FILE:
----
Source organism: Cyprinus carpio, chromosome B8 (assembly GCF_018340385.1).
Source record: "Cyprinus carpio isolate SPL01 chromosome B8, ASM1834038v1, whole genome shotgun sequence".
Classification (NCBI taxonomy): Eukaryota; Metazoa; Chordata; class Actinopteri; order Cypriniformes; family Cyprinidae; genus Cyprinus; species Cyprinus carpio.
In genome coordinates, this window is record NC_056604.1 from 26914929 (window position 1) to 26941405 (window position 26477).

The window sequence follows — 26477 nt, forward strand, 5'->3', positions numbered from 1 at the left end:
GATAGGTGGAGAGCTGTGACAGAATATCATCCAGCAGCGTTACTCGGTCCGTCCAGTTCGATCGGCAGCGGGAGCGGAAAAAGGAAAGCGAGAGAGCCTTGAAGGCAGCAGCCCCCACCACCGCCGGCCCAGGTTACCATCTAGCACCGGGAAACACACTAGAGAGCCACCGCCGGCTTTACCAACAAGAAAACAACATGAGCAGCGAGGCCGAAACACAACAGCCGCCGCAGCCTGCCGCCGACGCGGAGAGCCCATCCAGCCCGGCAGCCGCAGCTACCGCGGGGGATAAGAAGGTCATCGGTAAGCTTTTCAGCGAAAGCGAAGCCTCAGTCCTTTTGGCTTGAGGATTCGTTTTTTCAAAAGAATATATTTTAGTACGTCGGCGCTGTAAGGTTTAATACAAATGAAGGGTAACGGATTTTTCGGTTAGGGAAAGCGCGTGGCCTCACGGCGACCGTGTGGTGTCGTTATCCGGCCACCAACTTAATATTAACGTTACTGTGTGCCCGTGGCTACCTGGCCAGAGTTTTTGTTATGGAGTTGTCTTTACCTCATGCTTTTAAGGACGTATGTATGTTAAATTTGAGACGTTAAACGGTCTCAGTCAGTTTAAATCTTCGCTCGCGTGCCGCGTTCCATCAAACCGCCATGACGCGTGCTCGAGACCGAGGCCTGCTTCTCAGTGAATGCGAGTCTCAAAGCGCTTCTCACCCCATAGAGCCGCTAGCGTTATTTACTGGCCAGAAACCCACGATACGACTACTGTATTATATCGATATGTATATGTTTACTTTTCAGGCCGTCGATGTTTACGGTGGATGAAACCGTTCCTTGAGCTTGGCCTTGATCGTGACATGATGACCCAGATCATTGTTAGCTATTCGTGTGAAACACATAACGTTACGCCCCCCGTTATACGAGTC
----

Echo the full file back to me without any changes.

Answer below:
Source organism: Cyprinus carpio, chromosome B8 (assembly GCF_018340385.1).
Source record: "Cyprinus carpio isolate SPL01 chromosome B8, ASM1834038v1, whole genome shotgun sequence".
Classification (NCBI taxonomy): Eukaryota; Metazoa; Chordata; class Actinopteri; order Cypriniformes; family Cyprinidae; genus Cyprinus; species Cyprinus carpio.
In genome coordinates, this window is record NC_056604.1 from 26914929 (window position 1) to 26941405 (window position 26477).

The window sequence follows — 26477 nt, forward strand, 5'->3', positions numbered from 1 at the left end:
GATAGGTGGAGAGCTGTGACAGAATATCATCCAGCAGCGTTACTCGGTCCGTCCAGTTCGATCGGCAGCGGGAGCGGAAAAAGGAAAGCGAGAGAGCCTTGAAGGCAGCAGCCCCCACCACCGCCGGCCCAGGTTACCATCTAGCACCGGGAAACACACTAGAGAGCCACCGCCGGCTTTACCAACAAGAAAACAACATGAGCAGCGAGGCCGAAACACAACAGCCGCCGCAGCCTGCCGCCGACGCGGAGAGCCCATCCAGCCCGGCAGCCGCAGCTACCGCGGGGGATAAGAAGGTCATCGGTAAGCTTTTCAGCGAAAGCGAAGCCTCAGTCCTTTTGGCTTGAGGATTCGTTTTTTCAAAAGAATATATTTTAGTACGTCGGCGCTGTAAGGTTTAATACAAATGAAGGGTAACGGATTTTTCGGTTAGGGAAAGCGCGTGGCCTCACGGCGACCGTGTGGTGTCGTTATCCGGCCACCAACTTAATATTAACGTTACTGTGTGCCCGTGGCTACCTGGCCAGAGTTTTTGTTATGGAGTTGTCTTTACCTCATGCTTTTAAGGACGTATGTATGTTAAATTTGAGACGTTAAACGGTCTCAGTCAGTTTAAATCTTCGCTCGCGTGCCGCGTTCCATCAAACCGCCATGACGCGTGCTCGAGACCGAGGCCTGCTTCTCAGTGAATGCGAGTCTCAAAGCGCTTCTCACCCCATAGAGCCGCTAGCGTTATTTACTGGCCAGAAACCCACGATACGACTACTGTATTATATCGATATGTATATGTTTACTTTTCAGGCCGTCGATGTTTACGGTGGATGAAACCGTTCCTTGAGCTTGGCCTTGATCGTGACATGATGACCCAGATCATTGTTAGCTATTCGTGTGAAACACATAACGTTACGCCCCCCGTTATACGAGTC